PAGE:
Verse > Anthologies > Edward Farr, comp. > Jacobean Poetry
  PREVIOUSNEXT  
CONTENTS · BIBLIOGRAPHIC RECORD
Edward Farr, ed.  Select Poetry of the Reign of King James the First.  1847.
 
No Gold, No Goodnesse
LII. Edward Hake
 
O GOLD! 1 that goest in and out,
  That rul’st and raignest at thy will;
O thou, that bringest things about,
  Why art thou absent from us still?
    But O, our God! O where art thou,        5
    That suff’rest gold to conquer now?
 
You earthly men, who unto men
  Nought give where you can nothing take,
I speake to you; regard me then:
  Your gold and goods your god you make,        10
    For whereas gold is, you are won,
    But where gold is not, you have done.
 
Be honest, learned, skilfull, wise;
  Be what thou canst,—if gold thou want
Thou maist lie still, thou shalt not rise,        15
  For nothing proves where gold is skant:
    For gold it is that doth the deed,
    But nothing prospers where is need.
 
What shall I then lie downe and die?
  Alas! I cannot when I would;        20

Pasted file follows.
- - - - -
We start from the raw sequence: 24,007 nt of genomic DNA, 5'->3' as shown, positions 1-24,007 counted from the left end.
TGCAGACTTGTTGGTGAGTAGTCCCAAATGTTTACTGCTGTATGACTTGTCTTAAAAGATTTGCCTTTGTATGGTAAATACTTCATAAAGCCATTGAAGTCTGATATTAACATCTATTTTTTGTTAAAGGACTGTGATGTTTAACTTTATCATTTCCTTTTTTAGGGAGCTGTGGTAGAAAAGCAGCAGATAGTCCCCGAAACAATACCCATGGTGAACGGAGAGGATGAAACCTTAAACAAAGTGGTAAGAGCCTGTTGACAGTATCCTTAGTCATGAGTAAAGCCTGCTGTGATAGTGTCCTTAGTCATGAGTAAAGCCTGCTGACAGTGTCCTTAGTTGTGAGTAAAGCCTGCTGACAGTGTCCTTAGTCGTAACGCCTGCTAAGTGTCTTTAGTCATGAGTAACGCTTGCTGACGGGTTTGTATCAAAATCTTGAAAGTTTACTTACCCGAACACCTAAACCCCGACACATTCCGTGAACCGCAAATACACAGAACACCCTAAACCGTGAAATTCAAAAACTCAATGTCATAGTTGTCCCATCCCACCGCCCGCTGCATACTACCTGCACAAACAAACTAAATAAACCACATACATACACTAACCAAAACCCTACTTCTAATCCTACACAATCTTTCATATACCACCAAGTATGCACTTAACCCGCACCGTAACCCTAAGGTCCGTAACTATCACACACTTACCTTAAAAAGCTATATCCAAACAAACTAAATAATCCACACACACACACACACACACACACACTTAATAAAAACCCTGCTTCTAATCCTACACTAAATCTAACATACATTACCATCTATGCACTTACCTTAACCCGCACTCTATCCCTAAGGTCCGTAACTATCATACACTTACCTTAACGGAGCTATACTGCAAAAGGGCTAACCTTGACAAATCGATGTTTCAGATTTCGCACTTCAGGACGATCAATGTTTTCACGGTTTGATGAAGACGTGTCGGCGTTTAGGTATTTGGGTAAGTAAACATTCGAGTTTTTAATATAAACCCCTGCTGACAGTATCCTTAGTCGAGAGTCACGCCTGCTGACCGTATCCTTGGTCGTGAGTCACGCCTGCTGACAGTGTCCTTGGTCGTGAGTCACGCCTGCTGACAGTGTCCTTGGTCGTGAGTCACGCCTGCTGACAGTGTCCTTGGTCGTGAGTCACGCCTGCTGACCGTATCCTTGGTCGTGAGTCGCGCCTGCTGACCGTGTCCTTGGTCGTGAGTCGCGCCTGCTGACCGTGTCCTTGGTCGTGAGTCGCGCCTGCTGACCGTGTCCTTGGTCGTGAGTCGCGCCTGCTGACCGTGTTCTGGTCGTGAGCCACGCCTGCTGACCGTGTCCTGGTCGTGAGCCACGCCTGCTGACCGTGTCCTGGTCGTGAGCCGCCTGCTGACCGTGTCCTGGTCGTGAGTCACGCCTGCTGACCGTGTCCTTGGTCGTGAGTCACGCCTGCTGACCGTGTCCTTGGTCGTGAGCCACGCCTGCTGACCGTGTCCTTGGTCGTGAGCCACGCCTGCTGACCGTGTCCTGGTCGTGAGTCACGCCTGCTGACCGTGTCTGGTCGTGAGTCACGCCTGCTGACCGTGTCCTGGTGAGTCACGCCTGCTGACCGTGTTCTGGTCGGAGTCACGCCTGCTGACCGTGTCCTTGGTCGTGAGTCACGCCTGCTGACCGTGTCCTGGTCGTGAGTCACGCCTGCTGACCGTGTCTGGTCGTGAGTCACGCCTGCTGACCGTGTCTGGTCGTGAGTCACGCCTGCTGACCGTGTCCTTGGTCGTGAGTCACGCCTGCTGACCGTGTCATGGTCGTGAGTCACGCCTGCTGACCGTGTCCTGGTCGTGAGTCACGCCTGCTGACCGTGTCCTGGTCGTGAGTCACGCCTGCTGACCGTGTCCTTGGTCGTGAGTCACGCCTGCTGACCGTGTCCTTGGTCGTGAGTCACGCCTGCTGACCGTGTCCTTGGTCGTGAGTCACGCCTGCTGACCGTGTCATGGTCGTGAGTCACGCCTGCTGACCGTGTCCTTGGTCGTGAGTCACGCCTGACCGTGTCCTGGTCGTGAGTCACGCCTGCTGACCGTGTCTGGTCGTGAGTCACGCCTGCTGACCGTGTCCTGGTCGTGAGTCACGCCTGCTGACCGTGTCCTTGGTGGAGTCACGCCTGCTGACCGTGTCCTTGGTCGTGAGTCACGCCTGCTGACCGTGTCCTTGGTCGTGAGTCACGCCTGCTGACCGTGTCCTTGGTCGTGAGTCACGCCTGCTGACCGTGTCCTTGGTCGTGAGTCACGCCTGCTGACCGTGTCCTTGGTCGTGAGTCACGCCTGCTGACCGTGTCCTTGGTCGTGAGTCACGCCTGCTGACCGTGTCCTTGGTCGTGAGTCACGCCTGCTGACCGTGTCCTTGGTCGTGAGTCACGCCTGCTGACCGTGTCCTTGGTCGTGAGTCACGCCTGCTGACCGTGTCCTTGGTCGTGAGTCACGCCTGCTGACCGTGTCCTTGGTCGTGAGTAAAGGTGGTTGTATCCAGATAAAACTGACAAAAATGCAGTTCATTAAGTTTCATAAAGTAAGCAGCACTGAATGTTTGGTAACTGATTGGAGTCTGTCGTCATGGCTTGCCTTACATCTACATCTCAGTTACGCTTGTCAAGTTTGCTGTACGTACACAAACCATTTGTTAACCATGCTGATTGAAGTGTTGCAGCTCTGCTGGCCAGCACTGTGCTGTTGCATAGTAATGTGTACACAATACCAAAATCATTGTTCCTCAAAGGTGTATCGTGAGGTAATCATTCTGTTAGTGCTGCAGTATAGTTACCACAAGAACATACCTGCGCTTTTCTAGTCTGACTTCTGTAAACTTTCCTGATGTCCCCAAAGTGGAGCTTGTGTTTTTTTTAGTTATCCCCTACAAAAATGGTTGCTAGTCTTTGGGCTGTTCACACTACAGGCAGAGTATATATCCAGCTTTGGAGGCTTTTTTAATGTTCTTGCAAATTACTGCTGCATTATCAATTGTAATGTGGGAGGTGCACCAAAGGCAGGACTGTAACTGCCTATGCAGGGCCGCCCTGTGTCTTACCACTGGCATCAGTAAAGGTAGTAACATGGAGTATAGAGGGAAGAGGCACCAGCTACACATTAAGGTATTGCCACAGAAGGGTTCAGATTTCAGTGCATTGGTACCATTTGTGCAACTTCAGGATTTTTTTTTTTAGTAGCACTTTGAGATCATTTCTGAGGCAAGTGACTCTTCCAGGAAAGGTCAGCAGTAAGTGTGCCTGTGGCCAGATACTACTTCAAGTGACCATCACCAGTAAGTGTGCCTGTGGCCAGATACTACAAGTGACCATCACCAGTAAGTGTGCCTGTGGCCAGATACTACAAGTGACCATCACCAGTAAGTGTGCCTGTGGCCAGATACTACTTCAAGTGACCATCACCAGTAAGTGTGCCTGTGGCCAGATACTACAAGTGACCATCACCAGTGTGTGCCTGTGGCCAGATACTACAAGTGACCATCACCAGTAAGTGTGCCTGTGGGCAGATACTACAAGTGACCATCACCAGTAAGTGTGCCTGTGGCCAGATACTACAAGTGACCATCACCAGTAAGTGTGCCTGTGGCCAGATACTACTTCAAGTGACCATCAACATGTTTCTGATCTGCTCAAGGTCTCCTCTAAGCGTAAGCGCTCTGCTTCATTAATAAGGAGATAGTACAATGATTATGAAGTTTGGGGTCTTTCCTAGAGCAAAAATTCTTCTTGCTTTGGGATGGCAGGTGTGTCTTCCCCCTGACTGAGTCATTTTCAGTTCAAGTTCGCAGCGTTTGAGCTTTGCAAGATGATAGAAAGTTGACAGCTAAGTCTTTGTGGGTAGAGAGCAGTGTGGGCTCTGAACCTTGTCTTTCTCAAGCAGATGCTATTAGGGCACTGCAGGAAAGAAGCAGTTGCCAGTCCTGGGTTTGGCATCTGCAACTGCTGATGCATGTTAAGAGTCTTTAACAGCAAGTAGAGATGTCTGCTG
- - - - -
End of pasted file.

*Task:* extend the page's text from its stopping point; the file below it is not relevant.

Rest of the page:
Or shall I sit me downe and crie,
  And with my teares my griefe unfold?
    Lament and crie, do what thou wilt,
    Thy cause is lost for lack of gilt.
 
Yet say I not that all men looke        25
  To be rewarded of their deed;
But this I say, that few men brooke
  To helpe a man that is in need;
    For tho’ he write with Homer’s inke,
    Yet go he shall, before he drinke.        30
 
Note 1. LII. Edward Hake.—This author wrote both in the reign of Queen Elizabeth and in that of King James. In this collection extracts are inserted from his work entitled “Of Golde’s Kingdome and this our unhelping Age. Described in sundry poems, intermixedly placed after certain other poems of more speciall respect, etc. 1604.” [back]
 
 
CONTENTS · BIBLIOGRAPHIC RECORD
  PREVIOUSNEXT  
 
Loading
Click here to shop the Bartleby Bookstore.

Shakespeare · Bible · Strunk · Anatomy · Nonfiction · Quotations · Reference · Fiction · Poetry
© 1993–2014 Bartleby.com · [Top 150] · Subjects · Titles · Authors